This is not tear gas, but pepper spray. I am shooting with a 35mm prime lens, which means that this image is capturing what I am seeing with my eyes. I am literally an arm's length from the canister of mace.


The protester, not wearing glasses or having any kind of weapon or device on him other than his cardboard sign, was hit with the mace without any warning. The man was verbally engaging with the officers when the mace was deployed.


On that same police line were the canister guns used to shoot the tear gas into the crowd.



The shots that came from this officer's smoking gun were not preceded by any warning to the crowd.



Canisters were also thrown into the crowed the old fashioned way.



These series of canister shots were aimed toward individuals that were vandalizing a police car that was parked directly in front of Nordstrom. (I am very curious why the police parked a car within the perimeter of the protest. They had dozens of bikes, motorcycles and vehicles parked well outside of the perimeter; this was the only one within the protest zone.).



From the moment the police first deployed tear gas at about 3:40 PM (remember, the vast majority of protesters were marching toward the interstate by then), the afternoon devolved into a series of cycles in which the police dispersed the crowd with tear gas, the fumes dissipated, the crowds returned to the police line to re-engage, the police retreating a half block before using tear gas to disperse the crowd again, and so on.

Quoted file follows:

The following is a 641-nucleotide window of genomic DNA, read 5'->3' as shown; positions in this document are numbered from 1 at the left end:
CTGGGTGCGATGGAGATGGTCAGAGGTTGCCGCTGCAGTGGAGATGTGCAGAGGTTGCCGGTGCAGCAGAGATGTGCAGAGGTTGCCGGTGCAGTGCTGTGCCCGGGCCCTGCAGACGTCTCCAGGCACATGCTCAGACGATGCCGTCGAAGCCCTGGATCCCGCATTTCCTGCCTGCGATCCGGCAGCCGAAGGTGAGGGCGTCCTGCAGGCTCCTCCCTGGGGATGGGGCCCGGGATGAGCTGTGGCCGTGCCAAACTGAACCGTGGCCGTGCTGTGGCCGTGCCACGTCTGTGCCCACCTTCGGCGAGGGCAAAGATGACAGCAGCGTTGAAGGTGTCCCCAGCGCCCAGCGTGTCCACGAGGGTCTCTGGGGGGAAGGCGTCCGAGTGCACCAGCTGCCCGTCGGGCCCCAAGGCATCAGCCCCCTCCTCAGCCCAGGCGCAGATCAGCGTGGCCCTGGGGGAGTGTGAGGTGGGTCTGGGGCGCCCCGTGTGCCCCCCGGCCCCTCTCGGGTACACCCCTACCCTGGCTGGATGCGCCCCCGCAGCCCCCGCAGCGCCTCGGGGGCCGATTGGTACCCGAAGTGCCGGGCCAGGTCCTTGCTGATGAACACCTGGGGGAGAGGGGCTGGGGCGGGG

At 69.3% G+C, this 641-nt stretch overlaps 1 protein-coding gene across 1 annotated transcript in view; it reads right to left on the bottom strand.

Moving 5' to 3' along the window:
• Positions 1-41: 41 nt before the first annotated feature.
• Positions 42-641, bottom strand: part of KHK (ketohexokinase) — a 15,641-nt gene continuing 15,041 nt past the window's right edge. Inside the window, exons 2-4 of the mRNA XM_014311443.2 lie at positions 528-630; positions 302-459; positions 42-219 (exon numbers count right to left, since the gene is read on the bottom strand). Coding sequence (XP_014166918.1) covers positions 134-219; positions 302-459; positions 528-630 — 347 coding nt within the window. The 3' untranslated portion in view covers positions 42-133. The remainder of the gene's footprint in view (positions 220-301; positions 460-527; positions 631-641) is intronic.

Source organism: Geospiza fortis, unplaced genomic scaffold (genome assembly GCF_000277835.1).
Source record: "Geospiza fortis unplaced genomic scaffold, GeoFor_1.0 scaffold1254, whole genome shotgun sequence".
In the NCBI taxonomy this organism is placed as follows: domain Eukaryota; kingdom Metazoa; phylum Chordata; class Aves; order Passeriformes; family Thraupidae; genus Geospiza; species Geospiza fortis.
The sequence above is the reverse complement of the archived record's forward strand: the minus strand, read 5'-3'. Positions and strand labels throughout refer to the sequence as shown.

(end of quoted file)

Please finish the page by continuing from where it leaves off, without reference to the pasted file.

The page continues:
This cycle went on a few rounds before all that was left in the area were hard-core, angry demonstrators who turned to vandalism and whose actions and messaging got further and further removed from the original intent of protesting the murder of George Floyd.








And many tear-gassed individuals.







During one of the tear gas episodes around 4:20PM, as I was retreating from the police line, I saw that this journalist was being assaulted on the ground by a demonstrator. (This picture was taken earlier in the afternoon; I was unable to capture the assault with my camera.)


As I pulled the man off the woman, a canister, thrown by a police officer who had a direct line of site to us, exploded at my feet. The right side of my face, my neck and my right hand were burned. I could not open my right eye for the rest of my assignment. The journalist was later seen receiving medical treatment.


Again, no warning was given to us before the tear gas was used.




By 5PM the area had devolved to this state. My initial intent in covering the event was to document how Seattle was responding to the murder of George Floyd. Shortly after taking this shot, I realized that the crowd, which at the start of the day was hugely diverse, emotional, angry, and political, was now almost entirely white and most of them seemed to be either curiosity seekers or instigators of some type. The "original" protesters were almost entirely gone.


At this point I left the area to nurse my eye back to health, so I missed most of the looting and vandalism that followed that evening.


To summarize: The police used tear gas extensively on May 30, and not once did I see an act of violence that they were responding to, and not once did I hear them give anyone a warning.

© 2016-2020 MARK WHITE  |  mark@mjwhitephotos.com I 206.409.1247